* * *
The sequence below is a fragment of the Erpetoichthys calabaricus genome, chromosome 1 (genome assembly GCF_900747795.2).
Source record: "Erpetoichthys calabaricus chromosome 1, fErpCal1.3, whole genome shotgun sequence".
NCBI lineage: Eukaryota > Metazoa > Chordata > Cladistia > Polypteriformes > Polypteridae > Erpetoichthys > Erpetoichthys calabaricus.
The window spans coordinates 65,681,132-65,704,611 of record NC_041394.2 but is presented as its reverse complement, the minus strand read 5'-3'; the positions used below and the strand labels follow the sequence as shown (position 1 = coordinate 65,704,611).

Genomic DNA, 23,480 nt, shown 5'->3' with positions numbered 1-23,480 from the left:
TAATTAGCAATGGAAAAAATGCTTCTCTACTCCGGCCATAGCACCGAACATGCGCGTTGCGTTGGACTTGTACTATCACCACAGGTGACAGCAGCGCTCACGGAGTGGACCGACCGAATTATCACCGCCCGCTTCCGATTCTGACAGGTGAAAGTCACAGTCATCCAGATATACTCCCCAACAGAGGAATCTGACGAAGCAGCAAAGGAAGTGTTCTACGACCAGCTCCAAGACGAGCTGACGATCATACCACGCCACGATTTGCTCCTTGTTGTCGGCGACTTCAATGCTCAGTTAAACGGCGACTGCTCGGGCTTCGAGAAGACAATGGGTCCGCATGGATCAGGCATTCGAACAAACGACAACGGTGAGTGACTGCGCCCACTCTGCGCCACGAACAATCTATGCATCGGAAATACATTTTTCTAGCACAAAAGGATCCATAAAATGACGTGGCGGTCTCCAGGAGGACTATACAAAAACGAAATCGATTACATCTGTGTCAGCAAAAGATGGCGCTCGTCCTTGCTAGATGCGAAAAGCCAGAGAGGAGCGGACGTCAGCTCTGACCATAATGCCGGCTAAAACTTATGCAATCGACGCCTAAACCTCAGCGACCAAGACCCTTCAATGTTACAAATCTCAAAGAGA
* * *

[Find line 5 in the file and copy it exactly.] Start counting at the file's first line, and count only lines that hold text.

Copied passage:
Genomic DNA, 23,480 nt, shown 5'->3' with positions numbered 1-23,480 from the left: